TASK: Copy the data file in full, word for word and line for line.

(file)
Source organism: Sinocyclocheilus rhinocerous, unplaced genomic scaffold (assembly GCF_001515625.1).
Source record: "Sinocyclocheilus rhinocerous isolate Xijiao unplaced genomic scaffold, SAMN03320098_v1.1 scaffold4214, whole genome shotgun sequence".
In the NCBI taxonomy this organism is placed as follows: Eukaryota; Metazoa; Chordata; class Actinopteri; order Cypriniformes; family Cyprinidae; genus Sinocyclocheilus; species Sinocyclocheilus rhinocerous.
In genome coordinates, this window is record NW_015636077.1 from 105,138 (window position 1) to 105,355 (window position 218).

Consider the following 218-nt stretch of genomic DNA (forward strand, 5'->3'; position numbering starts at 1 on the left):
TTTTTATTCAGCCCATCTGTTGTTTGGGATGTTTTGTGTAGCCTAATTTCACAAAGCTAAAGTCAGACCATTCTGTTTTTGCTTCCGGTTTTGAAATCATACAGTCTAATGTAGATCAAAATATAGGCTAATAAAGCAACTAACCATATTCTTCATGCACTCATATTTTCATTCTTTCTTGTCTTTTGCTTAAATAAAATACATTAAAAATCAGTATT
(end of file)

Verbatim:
Source organism: Sinocyclocheilus rhinocerous, unplaced genomic scaffold (assembly GCF_001515625.1).
Source record: "Sinocyclocheilus rhinocerous isolate Xijiao unplaced genomic scaffold, SAMN03320098_v1.1 scaffold4214, whole genome shotgun sequence".
In the NCBI taxonomy this organism is placed as follows: Eukaryota; Metazoa; Chordata; class Actinopteri; order Cypriniformes; family Cyprinidae; genus Sinocyclocheilus; species Sinocyclocheilus rhinocerous.
In genome coordinates, this window is record NW_015636077.1 from 105,138 (window position 1) to 105,355 (window position 218).

Consider the following 218-nt stretch of genomic DNA (forward strand, 5'->3'; position numbering starts at 1 on the left):
TTTTTATTCAGCCCATCTGTTGTTTGGGATGTTTTGTGTAGCCTAATTTCACAAAGCTAAAGTCAGACCATTCTGTTTTTGCTTCCGGTTTTGAAATCATACAGTCTAATGTAGATCAAAATATAGGCTAATAAAGCAACTAACCATATTCTTCATGCACTCATATTTTCATTCTTTCTTGTCTTTTGCTTAAATAAAATACATTAAAAATCAGTATT